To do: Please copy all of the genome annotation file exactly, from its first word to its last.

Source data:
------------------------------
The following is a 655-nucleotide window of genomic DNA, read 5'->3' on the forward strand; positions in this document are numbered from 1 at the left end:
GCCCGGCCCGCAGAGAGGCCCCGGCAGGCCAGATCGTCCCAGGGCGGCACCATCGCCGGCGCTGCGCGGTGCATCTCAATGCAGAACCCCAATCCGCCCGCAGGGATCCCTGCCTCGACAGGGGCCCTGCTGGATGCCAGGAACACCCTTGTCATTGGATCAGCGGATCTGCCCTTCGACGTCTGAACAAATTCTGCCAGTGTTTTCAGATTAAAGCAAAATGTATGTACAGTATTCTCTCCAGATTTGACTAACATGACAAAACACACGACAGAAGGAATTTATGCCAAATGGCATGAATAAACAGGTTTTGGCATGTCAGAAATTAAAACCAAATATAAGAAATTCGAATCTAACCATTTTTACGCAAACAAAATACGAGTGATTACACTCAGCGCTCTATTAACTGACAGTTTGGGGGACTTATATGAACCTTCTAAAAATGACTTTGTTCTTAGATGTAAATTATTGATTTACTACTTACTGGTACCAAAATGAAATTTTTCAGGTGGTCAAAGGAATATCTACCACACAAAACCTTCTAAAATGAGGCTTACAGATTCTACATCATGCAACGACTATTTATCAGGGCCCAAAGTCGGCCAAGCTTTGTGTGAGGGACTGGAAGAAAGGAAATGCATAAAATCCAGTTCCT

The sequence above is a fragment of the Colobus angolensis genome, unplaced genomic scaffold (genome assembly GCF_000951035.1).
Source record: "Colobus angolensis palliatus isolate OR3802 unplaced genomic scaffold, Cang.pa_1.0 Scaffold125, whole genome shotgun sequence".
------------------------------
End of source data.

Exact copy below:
The following is a 655-nucleotide window of genomic DNA, read 5'->3' on the forward strand; positions in this document are numbered from 1 at the left end:
GCCCGGCCCGCAGAGAGGCCCCGGCAGGCCAGATCGTCCCAGGGCGGCACCATCGCCGGCGCTGCGCGGTGCATCTCAATGCAGAACCCCAATCCGCCCGCAGGGATCCCTGCCTCGACAGGGGCCCTGCTGGATGCCAGGAACACCCTTGTCATTGGATCAGCGGATCTGCCCTTCGACGTCTGAACAAATTCTGCCAGTGTTTTCAGATTAAAGCAAAATGTATGTACAGTATTCTCTCCAGATTTGACTAACATGACAAAACACACGACAGAAGGAATTTATGCCAAATGGCATGAATAAACAGGTTTTGGCATGTCAGAAATTAAAACCAAATATAAGAAATTCGAATCTAACCATTTTTACGCAAACAAAATACGAGTGATTACACTCAGCGCTCTATTAACTGACAGTTTGGGGGACTTATATGAACCTTCTAAAAATGACTTTGTTCTTAGATGTAAATTATTGATTTACTACTTACTGGTACCAAAATGAAATTTTTCAGGTGGTCAAAGGAATATCTACCACACAAAACCTTCTAAAATGAGGCTTACAGATTCTACATCATGCAACGACTATTTATCAGGGCCCAAAGTCGGCCAAGCTTTGTGTGAGGGACTGGAAGAAAGGAAATGCATAAAATCCAGTTCCT

The sequence above is a fragment of the Colobus angolensis genome, unplaced genomic scaffold (genome assembly GCF_000951035.1).
Source record: "Colobus angolensis palliatus isolate OR3802 unplaced genomic scaffold, Cang.pa_1.0 Scaffold125, whole genome shotgun sequence".